Most times this has to be done by entering the bios. Usually you can do this by hitting delete on startup or one of the function keys. Some Dell computers do not allow access to the hyperthreding option in the bios, just FYI. Also, I did not notice a performance increase by disabling hyperthreading, although others have.
I have seen threads at many various forums, etc, which basically confirm what Joe said.. I simply wanted to reiterate that you can read plenty of support for both disabling as well as leaving it alone, on xp.. leaving one such as myself( dependent on the findings of many,reflected online on forums and such as this one) even more reliant upon wise tinkerers who are willing to share and without bias do spread a valid truth for us to truly learn from.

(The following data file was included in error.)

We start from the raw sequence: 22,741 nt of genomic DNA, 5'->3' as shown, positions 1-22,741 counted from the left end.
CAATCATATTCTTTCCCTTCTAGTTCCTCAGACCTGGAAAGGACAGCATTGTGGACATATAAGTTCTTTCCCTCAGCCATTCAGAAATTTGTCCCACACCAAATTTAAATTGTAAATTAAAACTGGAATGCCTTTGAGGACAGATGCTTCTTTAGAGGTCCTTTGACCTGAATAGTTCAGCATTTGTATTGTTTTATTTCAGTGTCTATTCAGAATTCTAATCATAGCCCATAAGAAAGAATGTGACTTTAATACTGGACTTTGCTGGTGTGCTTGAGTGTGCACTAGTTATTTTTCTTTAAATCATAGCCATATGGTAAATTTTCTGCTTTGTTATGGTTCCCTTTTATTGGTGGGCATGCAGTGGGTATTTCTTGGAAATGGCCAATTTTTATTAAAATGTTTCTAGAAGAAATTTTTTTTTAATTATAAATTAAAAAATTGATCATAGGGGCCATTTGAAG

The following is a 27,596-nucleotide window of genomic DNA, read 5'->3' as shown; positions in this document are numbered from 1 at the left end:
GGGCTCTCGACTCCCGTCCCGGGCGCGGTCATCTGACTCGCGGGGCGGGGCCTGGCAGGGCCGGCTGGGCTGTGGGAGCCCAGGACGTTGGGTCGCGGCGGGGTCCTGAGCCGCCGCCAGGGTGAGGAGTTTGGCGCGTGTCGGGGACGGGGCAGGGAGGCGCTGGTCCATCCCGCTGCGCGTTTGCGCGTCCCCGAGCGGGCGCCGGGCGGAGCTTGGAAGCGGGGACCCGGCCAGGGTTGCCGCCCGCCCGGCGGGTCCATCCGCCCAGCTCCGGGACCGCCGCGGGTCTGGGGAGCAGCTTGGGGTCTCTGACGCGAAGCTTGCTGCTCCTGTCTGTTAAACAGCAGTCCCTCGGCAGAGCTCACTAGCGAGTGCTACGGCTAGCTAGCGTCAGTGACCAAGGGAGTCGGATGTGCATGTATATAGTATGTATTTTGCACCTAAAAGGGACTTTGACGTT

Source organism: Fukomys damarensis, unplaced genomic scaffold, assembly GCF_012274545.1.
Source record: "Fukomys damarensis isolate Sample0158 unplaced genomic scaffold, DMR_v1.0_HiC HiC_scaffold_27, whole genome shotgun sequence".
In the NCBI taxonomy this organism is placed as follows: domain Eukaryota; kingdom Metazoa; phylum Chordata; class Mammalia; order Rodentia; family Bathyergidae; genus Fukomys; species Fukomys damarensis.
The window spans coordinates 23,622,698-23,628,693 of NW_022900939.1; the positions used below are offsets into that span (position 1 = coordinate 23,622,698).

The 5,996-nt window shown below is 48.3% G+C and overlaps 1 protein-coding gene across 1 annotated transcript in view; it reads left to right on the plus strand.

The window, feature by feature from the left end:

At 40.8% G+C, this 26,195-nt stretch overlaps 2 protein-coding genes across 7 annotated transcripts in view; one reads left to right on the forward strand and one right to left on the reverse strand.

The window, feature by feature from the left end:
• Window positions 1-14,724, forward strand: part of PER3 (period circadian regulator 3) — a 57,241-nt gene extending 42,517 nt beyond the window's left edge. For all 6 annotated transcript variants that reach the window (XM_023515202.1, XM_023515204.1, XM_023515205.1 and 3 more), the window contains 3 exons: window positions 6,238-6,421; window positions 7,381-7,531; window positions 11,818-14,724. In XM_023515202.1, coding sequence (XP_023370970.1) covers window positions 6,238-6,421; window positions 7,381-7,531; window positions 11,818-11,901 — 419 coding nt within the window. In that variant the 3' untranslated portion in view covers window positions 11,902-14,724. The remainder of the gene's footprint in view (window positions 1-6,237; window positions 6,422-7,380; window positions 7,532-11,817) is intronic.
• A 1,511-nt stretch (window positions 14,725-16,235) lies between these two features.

And so I have been watching this subject for many many days&nights in every
place I see it arise, this discussion is one whose result I am infinitely in search of.
best of luck
Windows interrogates the hardware on setup. These items are then added to certain areas of the registry. This is why you need to shutoff items such as hyperthreading in the bios. You can also control how windows handles items such as irq (interrupt) settings by making changes to these in bios. The bios is the link between the hardware and the operating system.